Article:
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Axinn says data show incidents of sexual assault start at 'very young age'

Miech on 'generational forgetting' about drug-use dangers

Impacts of H-1B visas: Lower prices and higher production - or lower wages and higher profits?

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Call for papers: Conference on computational social science, April 2017, U-M

Sioban Harlow honored with 2017 Sarah Goddard Power Award for commitment to women's health

Post-doc fellowship in computational social science for summer or fall 2017, U-Penn

ICPSR Summer Program scholarships to support training in statistics, quantitative methods, research design, and data analysis

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Next Brown Bag

Mon, Feb 13, 2017, noon:
Daniel Almirall, "Getting SMART about adaptive interventions"

Immigrants, welfare reform, and the economy

Publication Abstract

Haider, S.J., Robert F. Schoeni, Y.H. Bao, and C. Danielson. 2004. "Immigrants, welfare reform, and the economy." Journal of Policy Analysis and Management, 23(4): 745-764.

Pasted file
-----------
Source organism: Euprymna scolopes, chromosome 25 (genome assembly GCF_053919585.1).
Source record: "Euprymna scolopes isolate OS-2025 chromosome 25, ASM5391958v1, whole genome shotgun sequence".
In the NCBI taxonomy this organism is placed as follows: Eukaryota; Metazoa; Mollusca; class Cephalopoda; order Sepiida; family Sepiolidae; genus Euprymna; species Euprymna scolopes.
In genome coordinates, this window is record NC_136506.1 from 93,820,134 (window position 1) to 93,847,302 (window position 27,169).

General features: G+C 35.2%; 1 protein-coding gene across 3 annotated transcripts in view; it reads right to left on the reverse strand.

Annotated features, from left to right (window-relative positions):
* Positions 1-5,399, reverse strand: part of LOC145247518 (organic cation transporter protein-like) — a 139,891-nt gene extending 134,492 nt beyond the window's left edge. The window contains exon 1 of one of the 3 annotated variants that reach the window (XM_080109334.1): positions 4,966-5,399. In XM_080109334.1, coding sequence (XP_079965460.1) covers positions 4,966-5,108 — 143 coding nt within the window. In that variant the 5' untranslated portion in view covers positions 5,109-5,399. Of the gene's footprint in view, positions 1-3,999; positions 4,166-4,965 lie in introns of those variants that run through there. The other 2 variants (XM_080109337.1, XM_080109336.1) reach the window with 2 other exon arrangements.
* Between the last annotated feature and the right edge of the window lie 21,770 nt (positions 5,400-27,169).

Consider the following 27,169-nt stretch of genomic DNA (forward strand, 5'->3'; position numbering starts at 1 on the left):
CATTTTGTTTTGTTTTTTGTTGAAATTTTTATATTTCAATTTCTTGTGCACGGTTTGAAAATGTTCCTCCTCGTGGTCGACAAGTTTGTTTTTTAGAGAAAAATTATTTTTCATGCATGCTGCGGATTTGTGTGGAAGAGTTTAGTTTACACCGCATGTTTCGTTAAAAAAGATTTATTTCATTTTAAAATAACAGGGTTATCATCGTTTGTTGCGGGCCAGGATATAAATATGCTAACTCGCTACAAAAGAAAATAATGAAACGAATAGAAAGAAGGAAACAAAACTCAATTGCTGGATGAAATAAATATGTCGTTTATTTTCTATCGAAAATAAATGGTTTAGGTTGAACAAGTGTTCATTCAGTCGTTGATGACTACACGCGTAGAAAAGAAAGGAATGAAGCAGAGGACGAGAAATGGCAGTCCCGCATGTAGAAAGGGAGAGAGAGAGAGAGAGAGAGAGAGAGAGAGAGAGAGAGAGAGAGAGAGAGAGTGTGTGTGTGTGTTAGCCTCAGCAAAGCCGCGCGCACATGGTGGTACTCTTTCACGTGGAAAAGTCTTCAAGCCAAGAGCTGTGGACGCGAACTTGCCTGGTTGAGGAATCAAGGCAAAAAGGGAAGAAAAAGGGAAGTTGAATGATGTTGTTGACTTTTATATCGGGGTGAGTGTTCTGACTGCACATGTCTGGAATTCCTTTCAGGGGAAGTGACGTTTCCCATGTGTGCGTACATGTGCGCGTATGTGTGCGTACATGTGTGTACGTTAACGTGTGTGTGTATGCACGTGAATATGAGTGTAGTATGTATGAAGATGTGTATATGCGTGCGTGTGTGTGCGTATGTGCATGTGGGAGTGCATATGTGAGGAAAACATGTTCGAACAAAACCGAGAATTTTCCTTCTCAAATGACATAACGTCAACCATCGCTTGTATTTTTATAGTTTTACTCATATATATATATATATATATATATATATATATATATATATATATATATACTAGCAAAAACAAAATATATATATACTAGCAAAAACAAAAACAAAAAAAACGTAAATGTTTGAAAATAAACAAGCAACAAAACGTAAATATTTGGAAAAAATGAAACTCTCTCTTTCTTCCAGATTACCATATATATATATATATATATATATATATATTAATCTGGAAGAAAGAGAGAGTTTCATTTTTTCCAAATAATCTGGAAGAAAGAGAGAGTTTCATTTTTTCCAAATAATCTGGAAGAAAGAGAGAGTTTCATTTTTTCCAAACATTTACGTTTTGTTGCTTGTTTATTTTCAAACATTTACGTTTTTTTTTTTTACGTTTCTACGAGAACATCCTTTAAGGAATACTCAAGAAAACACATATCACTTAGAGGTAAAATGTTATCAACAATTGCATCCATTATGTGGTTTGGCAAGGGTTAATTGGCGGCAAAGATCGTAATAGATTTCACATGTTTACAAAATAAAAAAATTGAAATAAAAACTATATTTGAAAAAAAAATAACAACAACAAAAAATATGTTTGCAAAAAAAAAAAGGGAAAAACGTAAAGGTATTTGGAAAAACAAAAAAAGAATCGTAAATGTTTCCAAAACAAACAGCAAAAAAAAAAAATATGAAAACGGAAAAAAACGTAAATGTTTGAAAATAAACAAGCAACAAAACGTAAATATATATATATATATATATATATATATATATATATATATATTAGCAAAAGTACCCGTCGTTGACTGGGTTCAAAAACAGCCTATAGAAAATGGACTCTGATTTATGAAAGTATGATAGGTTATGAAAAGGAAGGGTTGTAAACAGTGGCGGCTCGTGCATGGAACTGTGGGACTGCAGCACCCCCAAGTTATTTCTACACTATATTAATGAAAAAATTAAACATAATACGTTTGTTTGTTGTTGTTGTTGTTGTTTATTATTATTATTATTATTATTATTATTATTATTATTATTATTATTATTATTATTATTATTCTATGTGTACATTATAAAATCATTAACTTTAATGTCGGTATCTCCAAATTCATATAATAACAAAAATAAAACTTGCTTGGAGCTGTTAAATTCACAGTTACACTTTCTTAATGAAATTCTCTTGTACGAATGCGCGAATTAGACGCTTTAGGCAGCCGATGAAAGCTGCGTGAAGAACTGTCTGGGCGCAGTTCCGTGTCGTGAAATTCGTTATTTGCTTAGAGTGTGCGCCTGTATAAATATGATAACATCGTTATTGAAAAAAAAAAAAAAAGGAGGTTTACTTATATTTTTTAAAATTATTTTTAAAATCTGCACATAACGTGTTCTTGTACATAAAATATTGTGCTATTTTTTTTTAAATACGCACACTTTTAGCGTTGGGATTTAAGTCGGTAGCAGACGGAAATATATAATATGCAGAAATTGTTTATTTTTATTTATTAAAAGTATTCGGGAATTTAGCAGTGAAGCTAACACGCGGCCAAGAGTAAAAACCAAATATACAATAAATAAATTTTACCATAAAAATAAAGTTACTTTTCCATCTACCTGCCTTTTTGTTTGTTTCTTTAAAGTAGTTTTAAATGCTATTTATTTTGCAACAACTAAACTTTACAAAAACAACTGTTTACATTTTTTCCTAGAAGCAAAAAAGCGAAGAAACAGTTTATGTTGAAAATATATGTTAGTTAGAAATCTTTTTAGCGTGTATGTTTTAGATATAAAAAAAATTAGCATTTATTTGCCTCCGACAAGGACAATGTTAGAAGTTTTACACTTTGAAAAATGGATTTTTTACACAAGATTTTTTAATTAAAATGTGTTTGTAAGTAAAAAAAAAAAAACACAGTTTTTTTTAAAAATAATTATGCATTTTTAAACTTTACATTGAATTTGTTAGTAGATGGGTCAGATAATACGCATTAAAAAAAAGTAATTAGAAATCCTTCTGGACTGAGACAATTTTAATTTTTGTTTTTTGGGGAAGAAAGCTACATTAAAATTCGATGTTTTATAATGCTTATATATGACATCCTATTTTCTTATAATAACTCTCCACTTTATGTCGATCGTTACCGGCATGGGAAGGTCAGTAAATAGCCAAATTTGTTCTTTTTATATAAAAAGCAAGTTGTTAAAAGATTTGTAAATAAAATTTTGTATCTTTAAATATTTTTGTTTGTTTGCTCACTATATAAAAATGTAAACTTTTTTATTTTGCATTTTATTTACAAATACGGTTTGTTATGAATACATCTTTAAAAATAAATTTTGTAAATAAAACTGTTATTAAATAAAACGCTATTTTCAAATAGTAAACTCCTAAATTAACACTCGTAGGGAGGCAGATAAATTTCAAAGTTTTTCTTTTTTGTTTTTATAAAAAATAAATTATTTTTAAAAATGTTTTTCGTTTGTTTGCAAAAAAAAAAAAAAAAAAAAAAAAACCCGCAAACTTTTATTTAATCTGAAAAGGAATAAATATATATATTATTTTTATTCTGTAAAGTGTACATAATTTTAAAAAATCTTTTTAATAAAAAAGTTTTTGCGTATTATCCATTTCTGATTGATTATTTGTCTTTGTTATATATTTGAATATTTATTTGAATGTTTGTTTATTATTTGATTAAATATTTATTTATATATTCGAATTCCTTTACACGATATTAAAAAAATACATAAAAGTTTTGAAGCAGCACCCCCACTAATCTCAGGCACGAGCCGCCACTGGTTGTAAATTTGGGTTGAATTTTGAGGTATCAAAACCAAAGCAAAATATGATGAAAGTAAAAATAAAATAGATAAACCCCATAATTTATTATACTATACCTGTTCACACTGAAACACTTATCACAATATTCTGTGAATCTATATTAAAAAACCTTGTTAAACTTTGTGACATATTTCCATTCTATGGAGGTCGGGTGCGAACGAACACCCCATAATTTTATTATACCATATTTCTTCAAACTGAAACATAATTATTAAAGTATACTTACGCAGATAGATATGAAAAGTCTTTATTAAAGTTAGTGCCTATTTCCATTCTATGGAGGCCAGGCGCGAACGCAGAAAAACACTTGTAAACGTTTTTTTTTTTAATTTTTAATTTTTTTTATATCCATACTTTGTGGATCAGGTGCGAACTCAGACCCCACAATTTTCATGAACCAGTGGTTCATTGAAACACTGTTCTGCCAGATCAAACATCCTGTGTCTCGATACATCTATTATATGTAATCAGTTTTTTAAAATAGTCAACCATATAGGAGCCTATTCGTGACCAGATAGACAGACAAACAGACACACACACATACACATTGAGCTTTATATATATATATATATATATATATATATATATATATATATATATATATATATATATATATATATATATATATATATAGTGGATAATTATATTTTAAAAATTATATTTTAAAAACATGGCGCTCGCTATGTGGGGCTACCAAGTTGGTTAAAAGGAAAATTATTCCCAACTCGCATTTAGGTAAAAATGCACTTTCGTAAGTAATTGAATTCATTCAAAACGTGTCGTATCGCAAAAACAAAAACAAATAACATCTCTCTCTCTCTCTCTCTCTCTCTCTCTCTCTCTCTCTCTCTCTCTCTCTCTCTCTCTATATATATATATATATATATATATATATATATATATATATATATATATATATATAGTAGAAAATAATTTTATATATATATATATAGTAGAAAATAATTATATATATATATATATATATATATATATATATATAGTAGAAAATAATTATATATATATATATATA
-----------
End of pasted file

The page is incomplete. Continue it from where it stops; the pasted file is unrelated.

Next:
The welfare reform bill adopted in the United States in 1996 limited the eligibility of immigrants for several government assistance programs, and early projections estimated that nearly half of the savings associated with the reforms would come from these immigrant restrictions. Several studies have found that subsequent program participation declined more for immigrants relative to natives, seemingly verifying the early projections. However, many of these restrictions were either rescinded by the federal government or superceded by state and local policies. In this paper, we first reproduce earlier findings that show the relative declines in program use among immigrants. We then show that much, but not all, of the relative decline in program use among immigrants can be explained by changing macroeconomic conditions.

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